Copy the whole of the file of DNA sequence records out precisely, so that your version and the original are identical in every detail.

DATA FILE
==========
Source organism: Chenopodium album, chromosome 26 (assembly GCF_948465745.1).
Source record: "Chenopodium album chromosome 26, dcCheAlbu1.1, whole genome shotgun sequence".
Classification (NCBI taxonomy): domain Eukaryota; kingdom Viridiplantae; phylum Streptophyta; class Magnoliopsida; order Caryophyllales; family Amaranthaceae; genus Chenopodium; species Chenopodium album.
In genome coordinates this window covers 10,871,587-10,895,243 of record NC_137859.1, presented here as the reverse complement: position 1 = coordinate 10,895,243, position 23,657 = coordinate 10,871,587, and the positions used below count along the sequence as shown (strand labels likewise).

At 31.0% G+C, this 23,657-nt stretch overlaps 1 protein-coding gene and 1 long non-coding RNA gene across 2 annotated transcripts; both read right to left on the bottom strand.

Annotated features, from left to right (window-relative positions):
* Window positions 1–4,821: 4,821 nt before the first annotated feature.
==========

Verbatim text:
Source organism: Chenopodium album, chromosome 26 (assembly GCF_948465745.1).
Source record: "Chenopodium album chromosome 26, dcCheAlbu1.1, whole genome shotgun sequence".
Classification (NCBI taxonomy): domain Eukaryota; kingdom Viridiplantae; phylum Streptophyta; class Magnoliopsida; order Caryophyllales; family Amaranthaceae; genus Chenopodium; species Chenopodium album.
In genome coordinates this window covers 10,871,587-10,895,243 of record NC_137859.1, presented here as the reverse complement: position 1 = coordinate 10,895,243, position 23,657 = coordinate 10,871,587, and the positions used below count along the sequence as shown (strand labels likewise).

At 31.0% G+C, this 23,657-nt stretch overlaps 1 protein-coding gene and 1 long non-coding RNA gene across 2 annotated transcripts; both read right to left on the bottom strand.

Annotated features, from left to right (window-relative positions):
* Window positions 1–4,821: 4,821 nt before the first annotated feature.